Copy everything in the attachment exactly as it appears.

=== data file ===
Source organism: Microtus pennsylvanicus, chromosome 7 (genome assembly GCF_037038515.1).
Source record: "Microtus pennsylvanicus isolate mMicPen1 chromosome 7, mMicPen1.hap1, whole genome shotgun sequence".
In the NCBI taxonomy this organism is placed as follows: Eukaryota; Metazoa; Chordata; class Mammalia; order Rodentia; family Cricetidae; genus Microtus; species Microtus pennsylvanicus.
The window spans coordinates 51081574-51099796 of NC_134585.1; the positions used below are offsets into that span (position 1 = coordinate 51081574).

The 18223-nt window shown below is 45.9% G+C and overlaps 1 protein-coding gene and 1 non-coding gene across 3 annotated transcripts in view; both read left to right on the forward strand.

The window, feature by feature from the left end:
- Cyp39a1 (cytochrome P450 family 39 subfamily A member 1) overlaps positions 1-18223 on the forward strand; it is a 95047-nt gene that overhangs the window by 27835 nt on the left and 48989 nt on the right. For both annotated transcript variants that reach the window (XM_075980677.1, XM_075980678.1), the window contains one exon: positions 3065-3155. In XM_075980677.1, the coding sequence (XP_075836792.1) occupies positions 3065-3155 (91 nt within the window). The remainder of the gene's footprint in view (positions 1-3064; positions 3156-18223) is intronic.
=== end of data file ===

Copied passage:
Source organism: Microtus pennsylvanicus, chromosome 7 (genome assembly GCF_037038515.1).
Source record: "Microtus pennsylvanicus isolate mMicPen1 chromosome 7, mMicPen1.hap1, whole genome shotgun sequence".
In the NCBI taxonomy this organism is placed as follows: Eukaryota; Metazoa; Chordata; class Mammalia; order Rodentia; family Cricetidae; genus Microtus; species Microtus pennsylvanicus.
The window spans coordinates 51081574-51099796 of NC_134585.1; the positions used below are offsets into that span (position 1 = coordinate 51081574).

The 18223-nt window shown below is 45.9% G+C and overlaps 1 protein-coding gene and 1 non-coding gene across 3 annotated transcripts in view; both read left to right on the forward strand.

The window, feature by feature from the left end:
- Cyp39a1 (cytochrome P450 family 39 subfamily A member 1) overlaps positions 1-18223 on the forward strand; it is a 95047-nt gene that overhangs the window by 27835 nt on the left and 48989 nt on the right. For both annotated transcript variants that reach the window (XM_075980677.1, XM_075980678.1), the window contains one exon: positions 3065-3155. In XM_075980677.1, the coding sequence (XP_075836792.1) occupies positions 3065-3155 (91 nt within the window). The remainder of the gene's footprint in view (positions 1-3064; positions 3156-18223) is intronic.